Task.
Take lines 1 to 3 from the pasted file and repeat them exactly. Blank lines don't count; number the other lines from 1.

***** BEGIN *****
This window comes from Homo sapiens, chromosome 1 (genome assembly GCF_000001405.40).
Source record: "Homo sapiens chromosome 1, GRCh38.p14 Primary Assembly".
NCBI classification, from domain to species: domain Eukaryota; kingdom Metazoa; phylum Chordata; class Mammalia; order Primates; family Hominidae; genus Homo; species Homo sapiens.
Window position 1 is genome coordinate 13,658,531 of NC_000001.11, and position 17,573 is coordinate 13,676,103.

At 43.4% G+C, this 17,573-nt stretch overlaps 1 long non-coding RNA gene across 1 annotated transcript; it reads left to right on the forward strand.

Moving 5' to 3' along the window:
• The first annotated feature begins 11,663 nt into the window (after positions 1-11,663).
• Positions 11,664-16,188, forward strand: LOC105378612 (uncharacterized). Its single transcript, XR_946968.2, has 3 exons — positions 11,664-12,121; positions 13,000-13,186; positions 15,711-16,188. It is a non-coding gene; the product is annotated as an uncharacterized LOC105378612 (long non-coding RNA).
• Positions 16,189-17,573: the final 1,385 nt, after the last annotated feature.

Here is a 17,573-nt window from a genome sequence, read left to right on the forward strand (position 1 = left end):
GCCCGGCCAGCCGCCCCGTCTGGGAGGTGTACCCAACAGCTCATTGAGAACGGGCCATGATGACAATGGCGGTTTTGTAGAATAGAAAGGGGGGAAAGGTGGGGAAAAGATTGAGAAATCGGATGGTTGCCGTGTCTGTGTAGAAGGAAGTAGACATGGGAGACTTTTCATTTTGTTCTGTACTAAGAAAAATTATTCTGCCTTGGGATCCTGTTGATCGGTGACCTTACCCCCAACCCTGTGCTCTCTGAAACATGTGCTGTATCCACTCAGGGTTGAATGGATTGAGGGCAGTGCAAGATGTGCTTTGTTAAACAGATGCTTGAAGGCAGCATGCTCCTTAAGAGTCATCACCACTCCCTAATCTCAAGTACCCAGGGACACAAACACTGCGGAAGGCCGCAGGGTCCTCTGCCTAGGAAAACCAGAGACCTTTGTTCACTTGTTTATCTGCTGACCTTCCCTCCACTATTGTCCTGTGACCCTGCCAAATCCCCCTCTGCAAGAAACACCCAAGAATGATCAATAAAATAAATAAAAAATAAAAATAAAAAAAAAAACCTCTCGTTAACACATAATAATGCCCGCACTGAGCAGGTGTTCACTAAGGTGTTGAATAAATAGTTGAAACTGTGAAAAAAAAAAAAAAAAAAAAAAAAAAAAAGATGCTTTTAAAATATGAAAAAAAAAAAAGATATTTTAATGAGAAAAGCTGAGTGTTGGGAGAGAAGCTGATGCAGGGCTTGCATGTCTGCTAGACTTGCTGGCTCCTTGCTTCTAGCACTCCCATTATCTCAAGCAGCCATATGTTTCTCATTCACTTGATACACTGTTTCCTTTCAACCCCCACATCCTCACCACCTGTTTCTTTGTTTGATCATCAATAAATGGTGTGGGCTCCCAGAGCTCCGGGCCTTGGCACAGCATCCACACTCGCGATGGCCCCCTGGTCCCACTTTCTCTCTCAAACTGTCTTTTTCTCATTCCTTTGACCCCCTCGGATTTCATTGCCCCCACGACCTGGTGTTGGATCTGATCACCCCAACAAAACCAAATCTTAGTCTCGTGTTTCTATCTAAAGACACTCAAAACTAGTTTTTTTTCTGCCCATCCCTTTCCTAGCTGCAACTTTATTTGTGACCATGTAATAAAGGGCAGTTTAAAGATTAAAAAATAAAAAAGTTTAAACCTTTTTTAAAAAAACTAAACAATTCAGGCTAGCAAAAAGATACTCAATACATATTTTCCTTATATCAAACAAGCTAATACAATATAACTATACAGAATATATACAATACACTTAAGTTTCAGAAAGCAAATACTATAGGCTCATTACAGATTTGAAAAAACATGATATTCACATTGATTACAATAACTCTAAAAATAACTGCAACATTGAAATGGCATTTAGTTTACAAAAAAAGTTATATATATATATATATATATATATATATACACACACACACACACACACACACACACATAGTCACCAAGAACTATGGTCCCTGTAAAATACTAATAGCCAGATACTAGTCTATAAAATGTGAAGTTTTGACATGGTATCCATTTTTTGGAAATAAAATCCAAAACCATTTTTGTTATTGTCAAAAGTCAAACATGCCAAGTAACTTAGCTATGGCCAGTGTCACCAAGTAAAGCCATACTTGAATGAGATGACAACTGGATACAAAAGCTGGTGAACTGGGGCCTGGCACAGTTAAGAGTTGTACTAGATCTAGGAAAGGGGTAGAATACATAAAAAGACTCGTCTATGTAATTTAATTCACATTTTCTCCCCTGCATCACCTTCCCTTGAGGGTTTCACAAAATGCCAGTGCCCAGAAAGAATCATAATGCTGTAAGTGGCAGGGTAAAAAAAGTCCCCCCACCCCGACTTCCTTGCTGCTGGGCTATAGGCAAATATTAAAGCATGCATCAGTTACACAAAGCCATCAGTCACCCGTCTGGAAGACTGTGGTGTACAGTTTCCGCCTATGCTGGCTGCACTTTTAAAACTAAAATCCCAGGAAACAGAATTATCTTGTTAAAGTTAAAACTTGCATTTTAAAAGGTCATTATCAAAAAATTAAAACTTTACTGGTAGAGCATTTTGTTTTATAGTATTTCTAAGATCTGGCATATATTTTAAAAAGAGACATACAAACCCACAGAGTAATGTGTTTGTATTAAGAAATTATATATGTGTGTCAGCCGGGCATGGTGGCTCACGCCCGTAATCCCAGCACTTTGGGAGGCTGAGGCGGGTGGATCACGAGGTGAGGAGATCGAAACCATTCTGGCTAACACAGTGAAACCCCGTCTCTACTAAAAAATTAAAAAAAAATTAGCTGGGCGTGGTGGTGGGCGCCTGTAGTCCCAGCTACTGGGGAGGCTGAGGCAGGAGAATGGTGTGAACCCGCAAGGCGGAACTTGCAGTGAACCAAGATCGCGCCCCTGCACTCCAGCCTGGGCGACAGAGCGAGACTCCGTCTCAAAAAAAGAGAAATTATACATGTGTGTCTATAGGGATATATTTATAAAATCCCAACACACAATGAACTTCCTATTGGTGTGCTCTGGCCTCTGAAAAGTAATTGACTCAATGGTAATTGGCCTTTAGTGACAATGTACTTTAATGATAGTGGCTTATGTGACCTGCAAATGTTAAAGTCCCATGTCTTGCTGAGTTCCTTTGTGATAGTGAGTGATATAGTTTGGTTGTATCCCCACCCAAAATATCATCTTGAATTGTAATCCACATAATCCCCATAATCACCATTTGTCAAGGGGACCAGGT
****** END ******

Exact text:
This window comes from Homo sapiens, chromosome 1 (genome assembly GCF_000001405.40).
Source record: "Homo sapiens chromosome 1, GRCh38.p14 Primary Assembly".
NCBI classification, from domain to species: domain Eukaryota; kingdom Metazoa; phylum Chordata; class Mammalia; order Primates; family Hominidae; genus Homo; species Homo sapiens.